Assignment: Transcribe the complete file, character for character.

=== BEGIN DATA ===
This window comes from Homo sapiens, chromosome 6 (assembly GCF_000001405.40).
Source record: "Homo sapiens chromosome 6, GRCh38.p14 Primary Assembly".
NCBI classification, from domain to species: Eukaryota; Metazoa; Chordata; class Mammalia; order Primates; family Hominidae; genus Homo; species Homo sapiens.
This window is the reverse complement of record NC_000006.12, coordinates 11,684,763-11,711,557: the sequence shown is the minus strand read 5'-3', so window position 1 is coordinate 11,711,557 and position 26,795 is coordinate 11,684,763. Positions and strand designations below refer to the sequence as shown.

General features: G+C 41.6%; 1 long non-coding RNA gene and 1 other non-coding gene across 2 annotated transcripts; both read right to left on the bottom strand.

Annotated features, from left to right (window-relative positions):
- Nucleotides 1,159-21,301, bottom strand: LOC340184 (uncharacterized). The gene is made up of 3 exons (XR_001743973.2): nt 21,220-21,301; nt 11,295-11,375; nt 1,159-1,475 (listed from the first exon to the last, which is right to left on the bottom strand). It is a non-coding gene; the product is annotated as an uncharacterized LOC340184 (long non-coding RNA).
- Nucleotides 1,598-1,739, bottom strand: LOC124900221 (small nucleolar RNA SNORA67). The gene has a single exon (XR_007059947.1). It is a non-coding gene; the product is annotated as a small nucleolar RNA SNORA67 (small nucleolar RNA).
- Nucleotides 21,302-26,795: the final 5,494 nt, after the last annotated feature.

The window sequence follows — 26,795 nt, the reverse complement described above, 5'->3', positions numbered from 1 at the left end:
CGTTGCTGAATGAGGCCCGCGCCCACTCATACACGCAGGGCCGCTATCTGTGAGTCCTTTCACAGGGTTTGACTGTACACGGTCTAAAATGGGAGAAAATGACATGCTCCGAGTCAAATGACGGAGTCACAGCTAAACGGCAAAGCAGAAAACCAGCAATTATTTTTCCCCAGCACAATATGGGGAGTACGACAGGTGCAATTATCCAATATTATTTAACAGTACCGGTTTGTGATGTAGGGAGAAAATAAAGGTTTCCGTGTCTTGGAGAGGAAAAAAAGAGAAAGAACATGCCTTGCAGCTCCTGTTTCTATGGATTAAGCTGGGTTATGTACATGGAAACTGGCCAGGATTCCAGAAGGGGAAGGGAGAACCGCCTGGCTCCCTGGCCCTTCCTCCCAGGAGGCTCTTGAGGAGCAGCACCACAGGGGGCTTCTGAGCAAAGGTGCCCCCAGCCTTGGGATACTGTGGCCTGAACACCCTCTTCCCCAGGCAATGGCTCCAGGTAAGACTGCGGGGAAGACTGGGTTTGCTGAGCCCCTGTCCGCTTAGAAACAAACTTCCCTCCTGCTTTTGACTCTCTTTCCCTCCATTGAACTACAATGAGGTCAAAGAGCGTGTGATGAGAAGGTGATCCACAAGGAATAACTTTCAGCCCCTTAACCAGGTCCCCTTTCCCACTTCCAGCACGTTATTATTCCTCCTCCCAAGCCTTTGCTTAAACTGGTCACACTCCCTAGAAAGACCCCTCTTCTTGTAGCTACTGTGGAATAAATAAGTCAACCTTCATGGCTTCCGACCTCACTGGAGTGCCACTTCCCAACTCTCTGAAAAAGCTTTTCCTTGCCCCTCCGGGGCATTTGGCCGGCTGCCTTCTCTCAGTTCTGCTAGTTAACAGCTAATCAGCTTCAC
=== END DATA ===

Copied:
This window comes from Homo sapiens, chromosome 6 (assembly GCF_000001405.40).
Source record: "Homo sapiens chromosome 6, GRCh38.p14 Primary Assembly".
NCBI classification, from domain to species: Eukaryota; Metazoa; Chordata; class Mammalia; order Primates; family Hominidae; genus Homo; species Homo sapiens.
This window is the reverse complement of record NC_000006.12, coordinates 11,684,763-11,711,557: the sequence shown is the minus strand read 5'-3', so window position 1 is coordinate 11,711,557 and position 26,795 is coordinate 11,684,763. Positions and strand designations below refer to the sequence as shown.

General features: G+C 41.6%; 1 long non-coding RNA gene and 1 other non-coding gene across 2 annotated transcripts; both read right to left on the bottom strand.

Annotated features, from left to right (window-relative positions):
- Nucleotides 1,159-21,301, bottom strand: LOC340184 (uncharacterized). The gene is made up of 3 exons (XR_001743973.2): nt 21,220-21,301; nt 11,295-11,375; nt 1,159-1,475 (listed from the first exon to the last, which is right to left on the bottom strand). It is a non-coding gene; the product is annotated as an uncharacterized LOC340184 (long non-coding RNA).
- Nucleotides 1,598-1,739, bottom strand: LOC124900221 (small nucleolar RNA SNORA67). The gene has a single exon (XR_007059947.1). It is a non-coding gene; the product is annotated as a small nucleolar RNA SNORA67 (small nucleolar RNA).
- Nucleotides 21,302-26,795: the final 5,494 nt, after the last annotated feature.

The window sequence follows — 26,795 nt, the reverse complement described above, 5'->3', positions numbered from 1 at the left end:
CGTTGCTGAATGAGGCCCGCGCCCACTCATACACGCAGGGCCGCTATCTGTGAGTCCTTTCACAGGGTTTGACTGTACACGGTCTAAAATGGGAGAAAATGACATGCTCCGAGTCAAATGACGGAGTCACAGCTAAACGGCAAAGCAGAAAACCAGCAATTATTTTTCCCCAGCACAATATGGGGAGTACGACAGGTGCAATTATCCAATATTATTTAACAGTACCGGTTTGTGATGTAGGGAGAAAATAAAGGTTTCCGTGTCTTGGAGAGGAAAAAAAGAGAAAGAACATGCCTTGCAGCTCCTGTTTCTATGGATTAAGCTGGGTTATGTACATGGAAACTGGCCAGGATTCCAGAAGGGGAAGGGAGAACCGCCTGGCTCCCTGGCCCTTCCTCCCAGGAGGCTCTTGAGGAGCAGCACCACAGGGGGCTTCTGAGCAAAGGTGCCCCCAGCCTTGGGATACTGTGGCCTGAACACCCTCTTCCCCAGGCAATGGCTCCAGGTAAGACTGCGGGGAAGACTGGGTTTGCTGAGCCCCTGTCCGCTTAGAAACAAACTTCCCTCCTGCTTTTGACTCTCTTTCCCTCCATTGAACTACAATGAGGTCAAAGAGCGTGTGATGAGAAGGTGATCCACAAGGAATAACTTTCAGCCCCTTAACCAGGTCCCCTTTCCCACTTCCAGCACGTTATTATTCCTCCTCCCAAGCCTTTGCTTAAACTGGTCACACTCCCTAGAAAGACCCCTCTTCTTGTAGCTACTGTGGAATAAATAAGTCAACCTTCATGGCTTCCGACCTCACTGGAGTGCCACTTCCCAACTCTCTGAAAAAGCTTTTCCTTGCCCCTCCGGGGCATTTGGCCGGCTGCCTTCTCTCAGTTCTGCTAGTTAACAGCTAATCAGCTTCAC